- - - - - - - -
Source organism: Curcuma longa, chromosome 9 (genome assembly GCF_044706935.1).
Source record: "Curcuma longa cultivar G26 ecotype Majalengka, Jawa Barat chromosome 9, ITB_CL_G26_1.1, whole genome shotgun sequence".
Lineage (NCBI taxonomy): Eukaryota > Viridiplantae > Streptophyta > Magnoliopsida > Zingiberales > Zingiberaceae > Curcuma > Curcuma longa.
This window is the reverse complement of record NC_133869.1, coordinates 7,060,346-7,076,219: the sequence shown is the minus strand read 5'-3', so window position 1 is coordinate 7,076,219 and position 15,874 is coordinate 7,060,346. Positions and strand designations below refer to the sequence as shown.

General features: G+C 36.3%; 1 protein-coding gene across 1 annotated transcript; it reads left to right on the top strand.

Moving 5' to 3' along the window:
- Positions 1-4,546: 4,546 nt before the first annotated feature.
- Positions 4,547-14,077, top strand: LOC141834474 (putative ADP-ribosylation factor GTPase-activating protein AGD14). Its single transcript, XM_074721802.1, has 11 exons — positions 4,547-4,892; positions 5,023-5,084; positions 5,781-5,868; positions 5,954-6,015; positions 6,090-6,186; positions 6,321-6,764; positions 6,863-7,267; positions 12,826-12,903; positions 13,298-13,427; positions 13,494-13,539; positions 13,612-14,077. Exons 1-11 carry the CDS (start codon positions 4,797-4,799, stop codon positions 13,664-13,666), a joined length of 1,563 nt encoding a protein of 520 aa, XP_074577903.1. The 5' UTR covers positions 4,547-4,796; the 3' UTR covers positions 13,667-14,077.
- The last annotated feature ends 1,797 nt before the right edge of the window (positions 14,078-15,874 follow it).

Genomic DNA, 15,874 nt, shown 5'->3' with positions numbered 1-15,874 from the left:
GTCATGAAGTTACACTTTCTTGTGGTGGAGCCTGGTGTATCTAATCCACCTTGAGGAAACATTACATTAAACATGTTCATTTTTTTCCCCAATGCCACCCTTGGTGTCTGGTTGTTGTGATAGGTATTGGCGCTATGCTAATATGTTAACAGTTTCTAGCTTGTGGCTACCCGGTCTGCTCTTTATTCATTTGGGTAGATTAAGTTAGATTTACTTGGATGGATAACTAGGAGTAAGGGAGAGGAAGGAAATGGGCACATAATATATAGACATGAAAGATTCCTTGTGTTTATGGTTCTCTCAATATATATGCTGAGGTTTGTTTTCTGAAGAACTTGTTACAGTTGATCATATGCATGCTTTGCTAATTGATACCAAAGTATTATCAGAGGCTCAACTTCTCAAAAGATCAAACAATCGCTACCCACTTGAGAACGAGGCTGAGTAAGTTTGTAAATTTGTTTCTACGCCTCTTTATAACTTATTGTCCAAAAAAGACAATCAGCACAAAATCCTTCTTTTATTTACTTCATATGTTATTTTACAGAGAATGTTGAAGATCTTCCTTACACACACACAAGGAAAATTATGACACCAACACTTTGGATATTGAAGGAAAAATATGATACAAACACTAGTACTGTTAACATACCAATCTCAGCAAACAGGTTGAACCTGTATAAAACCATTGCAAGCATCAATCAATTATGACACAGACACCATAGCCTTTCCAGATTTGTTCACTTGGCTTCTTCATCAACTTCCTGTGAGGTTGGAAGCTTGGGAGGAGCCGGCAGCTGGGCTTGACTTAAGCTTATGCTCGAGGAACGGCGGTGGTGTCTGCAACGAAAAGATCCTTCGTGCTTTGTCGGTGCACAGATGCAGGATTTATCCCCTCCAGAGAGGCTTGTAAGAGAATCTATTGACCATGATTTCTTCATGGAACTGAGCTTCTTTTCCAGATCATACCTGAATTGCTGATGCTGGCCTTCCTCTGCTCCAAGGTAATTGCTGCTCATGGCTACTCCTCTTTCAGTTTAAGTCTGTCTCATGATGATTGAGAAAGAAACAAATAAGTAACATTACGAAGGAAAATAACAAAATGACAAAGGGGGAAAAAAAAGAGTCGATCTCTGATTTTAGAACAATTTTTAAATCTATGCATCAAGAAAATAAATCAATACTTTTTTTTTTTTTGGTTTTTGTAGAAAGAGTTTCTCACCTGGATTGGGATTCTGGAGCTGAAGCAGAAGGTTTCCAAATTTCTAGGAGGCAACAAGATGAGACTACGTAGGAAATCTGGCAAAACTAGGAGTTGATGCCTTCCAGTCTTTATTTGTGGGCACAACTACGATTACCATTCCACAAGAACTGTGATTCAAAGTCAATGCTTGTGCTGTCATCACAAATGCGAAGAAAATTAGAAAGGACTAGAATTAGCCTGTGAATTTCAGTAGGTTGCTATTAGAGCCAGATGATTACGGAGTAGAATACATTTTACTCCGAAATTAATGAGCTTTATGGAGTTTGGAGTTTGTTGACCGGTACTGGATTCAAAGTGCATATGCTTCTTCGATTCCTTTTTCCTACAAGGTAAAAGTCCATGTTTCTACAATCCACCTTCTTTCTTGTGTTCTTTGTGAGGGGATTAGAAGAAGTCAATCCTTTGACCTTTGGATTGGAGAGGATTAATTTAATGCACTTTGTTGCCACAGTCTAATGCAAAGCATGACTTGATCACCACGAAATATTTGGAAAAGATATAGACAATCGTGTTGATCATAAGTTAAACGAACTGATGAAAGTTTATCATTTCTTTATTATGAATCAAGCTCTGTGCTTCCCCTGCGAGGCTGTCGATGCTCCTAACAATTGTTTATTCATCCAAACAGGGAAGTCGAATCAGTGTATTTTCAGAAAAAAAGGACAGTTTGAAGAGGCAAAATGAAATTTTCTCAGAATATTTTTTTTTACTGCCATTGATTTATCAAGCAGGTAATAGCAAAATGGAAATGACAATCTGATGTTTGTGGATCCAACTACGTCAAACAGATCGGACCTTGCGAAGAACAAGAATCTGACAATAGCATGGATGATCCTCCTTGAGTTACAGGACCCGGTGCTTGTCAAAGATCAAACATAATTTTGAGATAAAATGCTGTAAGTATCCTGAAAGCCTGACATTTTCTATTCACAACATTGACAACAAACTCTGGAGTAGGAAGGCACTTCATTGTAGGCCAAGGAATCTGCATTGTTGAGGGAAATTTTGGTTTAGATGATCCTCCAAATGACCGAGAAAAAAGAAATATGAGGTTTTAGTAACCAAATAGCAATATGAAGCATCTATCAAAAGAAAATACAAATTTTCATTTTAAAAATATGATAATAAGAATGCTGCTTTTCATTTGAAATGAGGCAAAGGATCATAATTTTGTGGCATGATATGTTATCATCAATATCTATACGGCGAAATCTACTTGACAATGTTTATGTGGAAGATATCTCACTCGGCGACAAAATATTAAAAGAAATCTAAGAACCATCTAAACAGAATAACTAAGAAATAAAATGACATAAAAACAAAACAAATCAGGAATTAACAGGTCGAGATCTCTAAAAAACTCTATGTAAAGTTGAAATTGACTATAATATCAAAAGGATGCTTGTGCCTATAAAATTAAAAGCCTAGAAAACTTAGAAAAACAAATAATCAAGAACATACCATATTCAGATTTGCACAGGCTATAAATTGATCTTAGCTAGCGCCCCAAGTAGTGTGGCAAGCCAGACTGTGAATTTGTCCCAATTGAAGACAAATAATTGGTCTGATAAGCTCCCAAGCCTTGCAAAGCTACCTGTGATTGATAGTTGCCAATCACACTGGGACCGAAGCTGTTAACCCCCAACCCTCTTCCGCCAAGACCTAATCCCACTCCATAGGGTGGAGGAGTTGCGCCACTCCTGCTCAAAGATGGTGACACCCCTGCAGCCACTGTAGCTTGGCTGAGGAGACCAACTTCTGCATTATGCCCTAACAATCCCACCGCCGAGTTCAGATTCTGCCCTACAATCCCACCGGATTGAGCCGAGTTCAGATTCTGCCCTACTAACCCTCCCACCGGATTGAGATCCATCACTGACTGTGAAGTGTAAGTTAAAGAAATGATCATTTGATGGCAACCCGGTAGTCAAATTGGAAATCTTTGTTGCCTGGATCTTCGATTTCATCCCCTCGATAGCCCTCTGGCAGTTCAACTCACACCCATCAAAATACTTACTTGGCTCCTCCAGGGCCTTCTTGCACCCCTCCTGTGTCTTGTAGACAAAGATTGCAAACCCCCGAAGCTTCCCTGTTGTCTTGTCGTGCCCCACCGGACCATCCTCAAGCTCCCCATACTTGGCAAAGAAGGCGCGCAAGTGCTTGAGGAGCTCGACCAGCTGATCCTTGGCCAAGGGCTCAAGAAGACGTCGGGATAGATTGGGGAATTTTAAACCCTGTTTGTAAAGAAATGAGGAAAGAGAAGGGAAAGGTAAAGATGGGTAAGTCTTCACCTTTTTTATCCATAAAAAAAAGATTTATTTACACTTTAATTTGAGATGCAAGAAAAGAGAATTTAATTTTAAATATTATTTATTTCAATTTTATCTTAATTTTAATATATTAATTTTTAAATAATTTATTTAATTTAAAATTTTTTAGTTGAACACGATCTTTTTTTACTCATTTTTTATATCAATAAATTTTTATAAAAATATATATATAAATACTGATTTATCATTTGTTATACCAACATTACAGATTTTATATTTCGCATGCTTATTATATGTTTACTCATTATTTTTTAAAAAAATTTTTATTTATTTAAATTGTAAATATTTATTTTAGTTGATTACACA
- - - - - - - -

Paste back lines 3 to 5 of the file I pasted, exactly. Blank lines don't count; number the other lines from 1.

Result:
Lineage (NCBI taxonomy): Eukaryota > Viridiplantae > Streptophyta > Magnoliopsida > Zingiberales > Zingiberaceae > Curcuma > Curcuma longa.
This window is the reverse complement of record NC_133869.1, coordinates 7,060,346-7,076,219: the sequence shown is the minus strand read 5'-3', so window position 1 is coordinate 7,076,219 and position 15,874 is coordinate 7,060,346. Positions and strand designations below refer to the sequence as shown.

General features: G+C 36.3%; 1 protein-coding gene across 1 annotated transcript; it reads left to right on the top strand.